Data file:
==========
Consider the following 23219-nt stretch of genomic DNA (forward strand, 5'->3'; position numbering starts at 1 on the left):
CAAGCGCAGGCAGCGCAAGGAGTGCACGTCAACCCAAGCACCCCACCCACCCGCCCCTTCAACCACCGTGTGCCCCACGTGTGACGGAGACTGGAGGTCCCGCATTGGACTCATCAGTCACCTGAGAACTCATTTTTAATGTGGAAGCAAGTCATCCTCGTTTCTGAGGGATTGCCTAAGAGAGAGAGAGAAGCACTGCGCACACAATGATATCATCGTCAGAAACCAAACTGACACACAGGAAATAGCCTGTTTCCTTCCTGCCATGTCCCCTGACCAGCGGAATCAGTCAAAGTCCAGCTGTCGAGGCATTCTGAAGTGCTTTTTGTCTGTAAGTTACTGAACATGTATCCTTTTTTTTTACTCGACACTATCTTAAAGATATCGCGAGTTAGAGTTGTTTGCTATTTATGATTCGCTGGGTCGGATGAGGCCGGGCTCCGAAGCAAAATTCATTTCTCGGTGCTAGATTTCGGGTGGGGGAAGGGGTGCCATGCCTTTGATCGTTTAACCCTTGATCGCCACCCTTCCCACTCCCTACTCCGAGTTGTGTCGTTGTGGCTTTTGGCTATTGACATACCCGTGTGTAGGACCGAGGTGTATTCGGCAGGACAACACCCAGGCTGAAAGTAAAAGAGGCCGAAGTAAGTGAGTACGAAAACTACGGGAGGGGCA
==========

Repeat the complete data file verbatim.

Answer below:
Consider the following 23219-nt stretch of genomic DNA (forward strand, 5'->3'; position numbering starts at 1 on the left):
CAAGCGCAGGCAGCGCAAGGAGTGCACGTCAACCCAAGCACCCCACCCACCCGCCCCTTCAACCACCGTGTGCCCCACGTGTGACGGAGACTGGAGGTCCCGCATTGGACTCATCAGTCACCTGAGAACTCATTTTTAATGTGGAAGCAAGTCATCCTCGTTTCTGAGGGATTGCCTAAGAGAGAGAGAGAAGCACTGCGCACACAATGATATCATCGTCAGAAACCAAACTGACACACAGGAAATAGCCTGTTTCCTTCCTGCCATGTCCCCTGACCAGCGGAATCAGTCAAAGTCCAGCTGTCGAGGCATTCTGAAGTGCTTTTTGTCTGTAAGTTACTGAACATGTATCCTTTTTTTTTACTCGACACTATCTTAAAGATATCGCGAGTTAGAGTTGTTTGCTATTTATGATTCGCTGGGTCGGATGAGGCCGGGCTCCGAAGCAAAATTCATTTCTCGGTGCTAGATTTCGGGTGGGGGAAGGGGTGCCATGCCTTTGATCGTTTAACCCTTGATCGCCACCCTTCCCACTCCCTACTCCGAGTTGTGTCGTTGTGGCTTTTGGCTATTGACATACCCGTGTGTAGGACCGAGGTGTATTCGGCAGGACAACACCCAGGCTGAAAGTAAAAGAGGCCGAAGTAAGTGAGTACGAAAACTACGGGAGGGGCA